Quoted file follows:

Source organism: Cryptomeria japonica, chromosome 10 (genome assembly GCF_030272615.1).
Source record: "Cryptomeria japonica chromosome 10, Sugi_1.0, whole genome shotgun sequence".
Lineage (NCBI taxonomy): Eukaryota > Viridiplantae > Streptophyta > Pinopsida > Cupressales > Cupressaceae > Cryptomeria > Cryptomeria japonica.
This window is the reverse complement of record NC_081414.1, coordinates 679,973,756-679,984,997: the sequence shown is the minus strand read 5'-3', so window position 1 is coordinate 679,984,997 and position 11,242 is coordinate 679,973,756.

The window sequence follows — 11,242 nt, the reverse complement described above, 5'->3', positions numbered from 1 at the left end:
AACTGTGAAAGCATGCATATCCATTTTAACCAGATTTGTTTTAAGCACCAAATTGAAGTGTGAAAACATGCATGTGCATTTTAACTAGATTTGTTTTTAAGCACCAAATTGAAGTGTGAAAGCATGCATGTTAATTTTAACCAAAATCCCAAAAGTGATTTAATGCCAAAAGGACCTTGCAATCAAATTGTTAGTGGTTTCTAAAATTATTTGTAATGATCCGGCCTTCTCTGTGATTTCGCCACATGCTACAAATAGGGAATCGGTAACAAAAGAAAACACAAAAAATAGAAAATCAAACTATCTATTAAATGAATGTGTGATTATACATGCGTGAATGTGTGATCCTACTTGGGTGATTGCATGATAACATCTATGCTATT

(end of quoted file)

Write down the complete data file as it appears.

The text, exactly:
Source organism: Cryptomeria japonica, chromosome 10 (genome assembly GCF_030272615.1).
Source record: "Cryptomeria japonica chromosome 10, Sugi_1.0, whole genome shotgun sequence".
Lineage (NCBI taxonomy): Eukaryota > Viridiplantae > Streptophyta > Pinopsida > Cupressales > Cupressaceae > Cryptomeria > Cryptomeria japonica.
This window is the reverse complement of record NC_081414.1, coordinates 679,973,756-679,984,997: the sequence shown is the minus strand read 5'-3', so window position 1 is coordinate 679,984,997 and position 11,242 is coordinate 679,973,756.

The window sequence follows — 11,242 nt, the reverse complement described above, 5'->3', positions numbered from 1 at the left end:
AACTGTGAAAGCATGCATATCCATTTTAACCAGATTTGTTTTAAGCACCAAATTGAAGTGTGAAAACATGCATGTGCATTTTAACTAGATTTGTTTTTAAGCACCAAATTGAAGTGTGAAAGCATGCATGTTAATTTTAACCAAAATCCCAAAAGTGATTTAATGCCAAAAGGACCTTGCAATCAAATTGTTAGTGGTTTCTAAAATTATTTGTAATGATCCGGCCTTCTCTGTGATTTCGCCACATGCTACAAATAGGGAATCGGTAACAAAAGAAAACACAAAAAATAGAAAATCAAACTATCTATTAAATGAATGTGTGATTATACATGCGTGAATGTGTGATCCTACTTGGGTGATTGCATGATAACATCTATGCTATT